The Forgotten Queen
The early twelfth century, during the reign of Henry I, son of William the Conqueror, was a time of relative peace. It was only after the death of King Henry that England and France were thrust into a civil war which lasted for many years.
The war between Stephen and his cousin, the Empress Mathilda, is the stuff of great storytelling. Stephen usurped the throne of England despite the fact that Henry wanted his daughter, Mathilda, to rule, and even though Stephen swore allegiance to Mathilda twice during her father’s lifetime. Garwood insinuates, however, that Stephen’s motivation for stealing the crown was a very personal one. She posits that Stephen and Mathilda were lovers for many years before Stephen made himself king, and that Mathilda’s first child, born during her marriage to Geoffrey of Anjou (the boy who was to become Henry II), was Stephen’s son. Stephen’s undaunted passion for Mathilda and his inability to have her for his own – spurred by his own wife’s relentless political ambitions – was, perhaps, the source of the usurpation. An interesting theory that makes for some fun reading.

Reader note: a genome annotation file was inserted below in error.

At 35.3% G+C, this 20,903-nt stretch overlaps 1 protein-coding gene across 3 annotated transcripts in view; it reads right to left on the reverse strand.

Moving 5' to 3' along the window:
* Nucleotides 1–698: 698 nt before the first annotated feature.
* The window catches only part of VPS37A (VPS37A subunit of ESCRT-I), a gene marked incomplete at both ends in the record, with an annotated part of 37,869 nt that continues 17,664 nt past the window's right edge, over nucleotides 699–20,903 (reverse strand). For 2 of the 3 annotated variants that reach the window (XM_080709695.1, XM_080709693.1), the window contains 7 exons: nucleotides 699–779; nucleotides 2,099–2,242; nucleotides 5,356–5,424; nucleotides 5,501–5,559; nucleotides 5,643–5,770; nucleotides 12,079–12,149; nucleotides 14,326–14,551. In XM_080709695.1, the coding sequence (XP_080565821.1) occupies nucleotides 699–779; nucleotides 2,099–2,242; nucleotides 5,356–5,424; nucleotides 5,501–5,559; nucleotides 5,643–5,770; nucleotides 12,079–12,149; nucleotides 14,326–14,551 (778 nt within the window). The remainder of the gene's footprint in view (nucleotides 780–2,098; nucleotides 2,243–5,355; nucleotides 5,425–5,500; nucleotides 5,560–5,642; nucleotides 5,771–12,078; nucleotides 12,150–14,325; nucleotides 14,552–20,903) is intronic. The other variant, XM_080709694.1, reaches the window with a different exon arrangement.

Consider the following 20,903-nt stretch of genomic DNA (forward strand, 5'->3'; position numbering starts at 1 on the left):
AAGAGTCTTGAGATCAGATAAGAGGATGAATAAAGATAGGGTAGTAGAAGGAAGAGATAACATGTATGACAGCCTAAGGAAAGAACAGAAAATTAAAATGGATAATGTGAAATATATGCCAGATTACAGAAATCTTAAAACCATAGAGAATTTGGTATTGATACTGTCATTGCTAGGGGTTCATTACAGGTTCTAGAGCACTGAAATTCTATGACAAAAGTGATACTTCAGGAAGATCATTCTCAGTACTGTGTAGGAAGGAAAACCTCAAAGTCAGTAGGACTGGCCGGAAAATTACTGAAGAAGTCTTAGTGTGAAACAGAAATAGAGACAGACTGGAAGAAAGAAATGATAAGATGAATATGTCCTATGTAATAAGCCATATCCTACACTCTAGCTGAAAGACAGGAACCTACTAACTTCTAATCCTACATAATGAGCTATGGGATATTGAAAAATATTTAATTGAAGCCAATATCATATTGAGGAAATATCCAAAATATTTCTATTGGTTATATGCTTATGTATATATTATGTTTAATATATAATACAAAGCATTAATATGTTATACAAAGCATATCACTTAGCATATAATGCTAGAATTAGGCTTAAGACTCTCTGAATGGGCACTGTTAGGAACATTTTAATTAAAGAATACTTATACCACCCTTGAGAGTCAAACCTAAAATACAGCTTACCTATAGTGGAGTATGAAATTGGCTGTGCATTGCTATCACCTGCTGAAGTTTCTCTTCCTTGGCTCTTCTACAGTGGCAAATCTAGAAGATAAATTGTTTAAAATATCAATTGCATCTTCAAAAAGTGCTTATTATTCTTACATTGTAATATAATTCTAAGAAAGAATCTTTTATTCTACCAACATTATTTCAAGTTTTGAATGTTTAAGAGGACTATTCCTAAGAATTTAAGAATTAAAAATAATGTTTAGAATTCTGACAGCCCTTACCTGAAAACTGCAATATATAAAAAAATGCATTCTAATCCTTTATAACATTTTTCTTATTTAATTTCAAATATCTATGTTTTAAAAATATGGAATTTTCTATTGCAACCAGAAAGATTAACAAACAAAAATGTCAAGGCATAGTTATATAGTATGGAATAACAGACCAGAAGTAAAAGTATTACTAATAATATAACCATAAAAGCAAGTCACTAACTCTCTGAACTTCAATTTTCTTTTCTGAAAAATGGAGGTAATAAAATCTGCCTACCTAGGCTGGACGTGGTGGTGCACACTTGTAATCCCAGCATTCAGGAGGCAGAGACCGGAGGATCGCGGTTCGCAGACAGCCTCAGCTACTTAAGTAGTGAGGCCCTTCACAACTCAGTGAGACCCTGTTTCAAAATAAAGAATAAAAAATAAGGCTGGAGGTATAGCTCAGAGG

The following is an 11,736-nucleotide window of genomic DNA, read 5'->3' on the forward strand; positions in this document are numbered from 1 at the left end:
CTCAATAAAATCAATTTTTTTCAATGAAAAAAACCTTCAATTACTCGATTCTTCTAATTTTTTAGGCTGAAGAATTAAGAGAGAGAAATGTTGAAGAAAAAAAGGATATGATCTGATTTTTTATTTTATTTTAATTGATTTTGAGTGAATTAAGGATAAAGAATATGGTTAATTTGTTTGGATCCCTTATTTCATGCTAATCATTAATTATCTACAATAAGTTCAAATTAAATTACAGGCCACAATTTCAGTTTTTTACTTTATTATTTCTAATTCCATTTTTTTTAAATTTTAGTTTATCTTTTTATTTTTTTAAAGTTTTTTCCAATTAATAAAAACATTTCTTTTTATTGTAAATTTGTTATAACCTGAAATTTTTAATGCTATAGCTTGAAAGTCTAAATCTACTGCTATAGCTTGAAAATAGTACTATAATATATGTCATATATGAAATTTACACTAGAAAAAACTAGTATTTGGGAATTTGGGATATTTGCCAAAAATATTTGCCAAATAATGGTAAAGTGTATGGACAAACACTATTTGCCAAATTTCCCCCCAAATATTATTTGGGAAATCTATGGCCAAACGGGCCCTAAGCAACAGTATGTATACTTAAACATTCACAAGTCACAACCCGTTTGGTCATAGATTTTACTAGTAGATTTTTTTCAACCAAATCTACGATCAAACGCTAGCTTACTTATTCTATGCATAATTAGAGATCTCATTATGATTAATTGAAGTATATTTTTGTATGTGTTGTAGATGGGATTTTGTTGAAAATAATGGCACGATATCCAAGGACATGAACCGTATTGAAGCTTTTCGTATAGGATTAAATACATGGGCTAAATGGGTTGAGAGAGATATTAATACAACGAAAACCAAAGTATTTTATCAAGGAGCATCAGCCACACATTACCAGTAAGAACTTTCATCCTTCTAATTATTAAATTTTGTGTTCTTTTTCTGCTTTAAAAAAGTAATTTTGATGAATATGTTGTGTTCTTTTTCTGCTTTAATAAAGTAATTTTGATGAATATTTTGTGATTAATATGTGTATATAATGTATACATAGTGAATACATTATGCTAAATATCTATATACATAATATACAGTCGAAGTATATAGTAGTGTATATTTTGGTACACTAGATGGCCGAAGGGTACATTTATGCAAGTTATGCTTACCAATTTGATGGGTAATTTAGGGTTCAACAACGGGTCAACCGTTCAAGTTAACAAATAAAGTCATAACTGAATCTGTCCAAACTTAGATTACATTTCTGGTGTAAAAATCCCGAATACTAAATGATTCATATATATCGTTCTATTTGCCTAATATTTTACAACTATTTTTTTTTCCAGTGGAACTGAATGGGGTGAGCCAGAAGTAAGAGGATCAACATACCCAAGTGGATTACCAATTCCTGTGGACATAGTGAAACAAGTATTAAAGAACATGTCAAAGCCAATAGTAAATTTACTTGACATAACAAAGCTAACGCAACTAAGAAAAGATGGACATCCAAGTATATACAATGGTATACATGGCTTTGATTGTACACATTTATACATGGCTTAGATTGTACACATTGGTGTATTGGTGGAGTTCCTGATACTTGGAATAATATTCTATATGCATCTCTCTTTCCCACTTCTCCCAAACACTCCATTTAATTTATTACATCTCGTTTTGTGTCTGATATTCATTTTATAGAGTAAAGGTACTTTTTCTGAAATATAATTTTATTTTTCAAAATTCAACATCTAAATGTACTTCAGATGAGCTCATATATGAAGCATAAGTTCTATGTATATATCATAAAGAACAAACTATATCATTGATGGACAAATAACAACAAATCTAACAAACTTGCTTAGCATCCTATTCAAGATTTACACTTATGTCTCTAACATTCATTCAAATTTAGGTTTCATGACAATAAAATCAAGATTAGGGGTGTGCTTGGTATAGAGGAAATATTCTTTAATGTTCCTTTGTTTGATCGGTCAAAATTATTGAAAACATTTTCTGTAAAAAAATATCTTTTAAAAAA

My problem is not with the theory of the relationship or of the resulting civil war, which is well documented both in history books and in Garwood’s version, but with Garwood’s presentation of the story. The informality of the language (other characters calling Mathilda “Matti” throughout the book, a nickname which is totally inconsistent with her “Warrior Queen” image) and Garwood’s refusal to have Mathilda abide by strictly adhered to social conventions of the day seem anachronistic. For instance, Mathilda regularly ignores her father’s and husband’s authority, which includes spitting in Geoffrey’s face and refusing to appear when her father requires her attendance. Indeed, when King Henry is forced to seek out Mathilda, I could not believe that Henry did not mete out corporal punishment, or worse!
I respect the fact that Garwood is taking the legends of the forgotten women of English history out of mothballs and giving these fascinating women their due. I think, though, that Garwood should not have modernized Mathilda, who, as far as I’m concerned, is a woman for the ages.